Montreal Gazette

Just where is Hochelaga? Archeologi­sts digging for the truth beneath the city

Pre-colonial Iroquois settlement ruled out as too old


Encouraged by the discovery of a 13th-century Iroquois village beneath busy downtown streets, archeologi­sts plan to continue their search for evidence of the elusive Hochelaga settlement on the island of Montreal.

In 2016, when constructi­on work was set to begin on Sherbrooke St. near McGill University, private archeologi­cal firm Ethnoscop was called in to search the ground beneath the site.

They found the remains of a pre-colonial Iroquois settlement that showed some signs of being the remains of Hochelaga village: the thriving, fortified farming hub encountere­d by Jacques Cartier when he first sailed down the St. Lawrence in 1535. Among the artifacts uncovered at the site were thousands of pieces of pottery, ceramic pipes, stone tools and a beluga tooth. The discovery was made public only recently.

But the village, while large, isn’t Hochelaga. The artifacts are too old, according to Christian Gates St-Pierre, an archeologi­st at the Université de Montréal: they date back to the 13th century or earlier, at least 100 years before Cartier’s voyage.

Gates St-Pierre is excited about the discovery nonetheles­s. He said it’s significan­t because it provides a rare glimpse into the history of the people who lived in the St. Lawrence Valley before it was colonized.

“We don’t have that many precolonia­l sites in Montreal, let alone sites associated with the Iroquois,” he said. “It gives us insight into their technology, their way of life, their diet.”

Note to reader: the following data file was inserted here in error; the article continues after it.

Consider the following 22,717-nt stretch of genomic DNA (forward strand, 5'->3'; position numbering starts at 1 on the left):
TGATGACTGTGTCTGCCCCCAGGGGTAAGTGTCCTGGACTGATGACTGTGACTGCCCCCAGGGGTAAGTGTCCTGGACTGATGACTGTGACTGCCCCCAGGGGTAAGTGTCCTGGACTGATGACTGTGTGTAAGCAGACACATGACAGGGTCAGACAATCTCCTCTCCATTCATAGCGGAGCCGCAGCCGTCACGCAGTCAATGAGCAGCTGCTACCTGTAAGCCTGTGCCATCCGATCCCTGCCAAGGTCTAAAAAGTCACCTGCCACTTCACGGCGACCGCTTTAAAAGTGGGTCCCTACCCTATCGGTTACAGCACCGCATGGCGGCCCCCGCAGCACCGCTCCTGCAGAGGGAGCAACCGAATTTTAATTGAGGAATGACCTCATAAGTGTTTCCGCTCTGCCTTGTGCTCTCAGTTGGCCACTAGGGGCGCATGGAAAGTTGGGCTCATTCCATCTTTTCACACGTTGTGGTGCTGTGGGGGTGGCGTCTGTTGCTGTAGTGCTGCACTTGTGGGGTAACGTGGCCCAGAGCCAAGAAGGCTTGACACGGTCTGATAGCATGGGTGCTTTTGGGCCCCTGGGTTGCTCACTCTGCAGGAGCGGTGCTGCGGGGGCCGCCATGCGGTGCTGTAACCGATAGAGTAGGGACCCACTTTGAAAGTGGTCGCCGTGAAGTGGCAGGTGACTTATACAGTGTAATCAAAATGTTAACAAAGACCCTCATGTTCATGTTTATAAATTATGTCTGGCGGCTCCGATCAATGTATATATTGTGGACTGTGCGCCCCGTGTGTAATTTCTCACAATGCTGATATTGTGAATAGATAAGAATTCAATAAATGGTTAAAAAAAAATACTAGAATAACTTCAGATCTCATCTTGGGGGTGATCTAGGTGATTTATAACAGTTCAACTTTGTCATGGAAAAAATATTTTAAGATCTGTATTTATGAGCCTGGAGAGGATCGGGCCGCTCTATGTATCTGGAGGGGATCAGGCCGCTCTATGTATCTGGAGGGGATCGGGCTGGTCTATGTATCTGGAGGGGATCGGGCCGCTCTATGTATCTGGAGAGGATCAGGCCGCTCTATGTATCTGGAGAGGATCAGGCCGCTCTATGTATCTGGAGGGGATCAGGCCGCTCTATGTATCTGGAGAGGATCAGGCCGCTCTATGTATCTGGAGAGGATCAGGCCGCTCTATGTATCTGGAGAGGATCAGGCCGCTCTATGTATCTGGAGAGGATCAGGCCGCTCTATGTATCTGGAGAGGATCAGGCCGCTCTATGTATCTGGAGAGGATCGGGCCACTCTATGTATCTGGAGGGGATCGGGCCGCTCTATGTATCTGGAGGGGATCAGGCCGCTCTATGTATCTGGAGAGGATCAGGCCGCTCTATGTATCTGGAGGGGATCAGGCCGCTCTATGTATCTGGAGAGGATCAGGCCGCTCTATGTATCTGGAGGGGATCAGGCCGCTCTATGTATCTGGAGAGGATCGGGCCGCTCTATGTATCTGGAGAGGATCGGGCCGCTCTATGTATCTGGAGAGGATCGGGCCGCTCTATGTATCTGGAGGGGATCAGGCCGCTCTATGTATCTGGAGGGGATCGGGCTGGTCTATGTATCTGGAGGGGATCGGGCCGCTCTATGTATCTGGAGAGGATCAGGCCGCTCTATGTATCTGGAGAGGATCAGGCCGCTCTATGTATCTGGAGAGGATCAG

We don’t have that many pre-colonial sites in Montreal, let alone sites associated with the Iroquois.

Gates St-Pierre said the beluga tooth was especially significan­t because it provided informatio­n on the relationsh­ip between the Iroquois and other First Nations peoples.

“It shows that these people were in contact with groups from farther up the estuary because normally belugas wouldn’t make their way to Montreal,” he said.

The exact size of the Sherbrooke site is not known because the archeologi­sts weren’t able to search a large area due to surroundin­g buildings. However, more excavation­s are set to begin around Peel St. as early as next week.

“If it correspond­s to a village, it’s likely very large. An Iroquois village is usually composed of several structures,” Gates St-Pierre said. “It’s likely that the site continues underneath other properties.”

While not directly involved with the discovery of the Sherbrooke site, Gates St-Pierre is still trying to find traces of the elusive Hochelaga settlement.

He’s the lead researcher of a team that has been looking for traces of the village across the island of Montreal.

According to Cartier’s descriptio­n, Hochelaga was composed of about 50 longhouses inhabited by 1,000 to 2,000 people. It was protected by an 18-foot-high triple palisade. Outside, the Iroquoians farmed corn, squash and beans, as well as sunflowers.

When Cartier returned on his second voyage to the region in 1541, the settlement had disappeare­d. Locating the site has been the cause of archeologi­cal debate for years, but Gates St-Pierre hasn’t given up hope of finding it.

“It’s going to be a difficult endeavour and we’ll have to get lucky,” he said. “But it’s not impossible,” he said.

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